The new African Continental Free Trade Agreement could mean a significant boost to participating economies and producers in the African Union. Companies on the continent, as well as those reliant on trade with African Union countries, should be looking out at the impact of this new free trade area.
Leaders of the African Union came together on March 21st in Kigali, Rwanda, to discuss a significant milestone for the continent’s economy. The African Continental Free Trade Agreement (AfCFTA) will bring together the 55 member states in tariff-free trade, marking the beginning of what many believe will improve intra-African trade, diversify traditional commodity exports and offer a boost to member economies.
Traditionally, the majority of goods produced in Africa are traded with Europe, Asia and the US, with intra-African trade representing only 10% across the continent. While Rwandan President Paul Kagame assured this will not lead to less trade with the rest of the world, the new deal will mark the largest free trade area since the WTO and encourage greater exchange within the continent.
A study by the United Nations predicts the deal will lead to long-term welfare gains of $16.1 billion, after $4.1 billion in tariff revenue losses. It warned, however, that this may not be distributed evenly across the continent. Meanwhile, according to Al Jazeera, the UN Economic Commission for Africa (UNECA) has estimated the agreement could increase intra-African trade by 52% by 2022, compared to 2010.
According to a report from the African Economic Outlook, timing for the agreement falls in line with changes already trending. Africa’s GDP and its internal trade expanded fourfold over the past 20 years, suggesting intra-African trade is more resilient than exchanges with other regions of the world.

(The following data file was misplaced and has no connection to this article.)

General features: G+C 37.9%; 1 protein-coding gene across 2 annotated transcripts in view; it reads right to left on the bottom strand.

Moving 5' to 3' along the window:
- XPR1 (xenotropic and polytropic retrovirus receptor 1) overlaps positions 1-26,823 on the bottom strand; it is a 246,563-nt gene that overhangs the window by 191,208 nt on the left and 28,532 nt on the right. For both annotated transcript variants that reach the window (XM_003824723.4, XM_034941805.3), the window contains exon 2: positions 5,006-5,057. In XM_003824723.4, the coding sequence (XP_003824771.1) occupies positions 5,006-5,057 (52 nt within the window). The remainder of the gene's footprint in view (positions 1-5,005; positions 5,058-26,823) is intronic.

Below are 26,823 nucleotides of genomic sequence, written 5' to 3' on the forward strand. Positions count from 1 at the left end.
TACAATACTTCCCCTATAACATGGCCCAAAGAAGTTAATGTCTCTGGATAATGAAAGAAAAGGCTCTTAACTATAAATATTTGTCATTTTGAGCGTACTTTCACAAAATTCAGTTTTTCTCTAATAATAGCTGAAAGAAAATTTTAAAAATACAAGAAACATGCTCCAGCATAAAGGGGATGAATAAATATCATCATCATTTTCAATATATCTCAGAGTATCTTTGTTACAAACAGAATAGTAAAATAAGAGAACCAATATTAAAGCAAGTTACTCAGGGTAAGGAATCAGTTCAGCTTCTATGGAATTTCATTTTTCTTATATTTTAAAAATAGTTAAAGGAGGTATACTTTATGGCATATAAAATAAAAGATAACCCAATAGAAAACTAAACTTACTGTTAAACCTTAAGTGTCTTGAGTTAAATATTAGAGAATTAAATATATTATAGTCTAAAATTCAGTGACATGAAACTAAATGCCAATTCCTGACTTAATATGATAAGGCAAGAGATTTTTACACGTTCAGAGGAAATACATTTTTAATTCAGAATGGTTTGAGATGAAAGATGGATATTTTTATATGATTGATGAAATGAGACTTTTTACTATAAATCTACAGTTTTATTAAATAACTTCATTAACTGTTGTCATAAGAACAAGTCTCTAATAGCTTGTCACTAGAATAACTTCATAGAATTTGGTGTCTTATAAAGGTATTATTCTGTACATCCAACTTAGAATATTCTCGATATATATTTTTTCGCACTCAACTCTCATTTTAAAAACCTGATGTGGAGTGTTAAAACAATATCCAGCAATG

“From 2007 to 2015, the continent’s light manufactured goods imports tripled to reach US $260 billion,” the report states. “Africa’s prospects for greater regional trade are also highlighted by its consumer market of nearly one billion people, the rising number of affluent consumers and the increasing mobility of investment capital.”
However, not all are on board. Nigerian President Muhammadu Buhari and Ugandan President Yoweri Museveni were not present at the meeting, and continue to hold reservations. As well, some fear increased competition will lead to job loss. As it stands, the communication and transportation infrastructure connecting African nations will need significant improvement to handle higher volumes of trade. As well, production facilities and capabilities on the continent will need to be improved to move beyond commodity export. Those opposed to the agreement feel the continent is not yet ready.
AfCFTA: what is the Outside Insight we can glean?
Political and social changes like this one have a major impact on the way companies on the continent as well as international companies that trade with African nations will do business moving forward. Those used to low cost imports from Africa, for instance, may soon find themselves in a competitive environment as doors open to business with more nations.
According to David Luke, coordinator of the African Trade Policy Centre at UNECA, the free trade area intends to correct a “historical anomaly”. “Colonialism created a situation where neighbours stopped trading with each other. The main trading route was between African countries and European countries and between African countries and the US,” he told Al Jazeera.
He spoke about the focus on exporting commodities, which tends to be capital- rather than labour-intensive. As a result, this impacts potential job creation, and ultimately to more and more Africans leaving the continent for the promise of greater opportunities.
When you have this kind of economy, your young people cannot find jobs. And when they cannot find jobs, you see them trying to get to Europe and drowning in the Mediterranean.
Major policy changes, legal reforms and trade incentives often have a rippling impact across the world. Globalization has created a greater connection between nations, but the resulting competition also impacts volatile economies like those in Africa that continue to depend on commodity exports. Will an increase in intra-African trade be the move that offers the continent stability and growth in the coming years?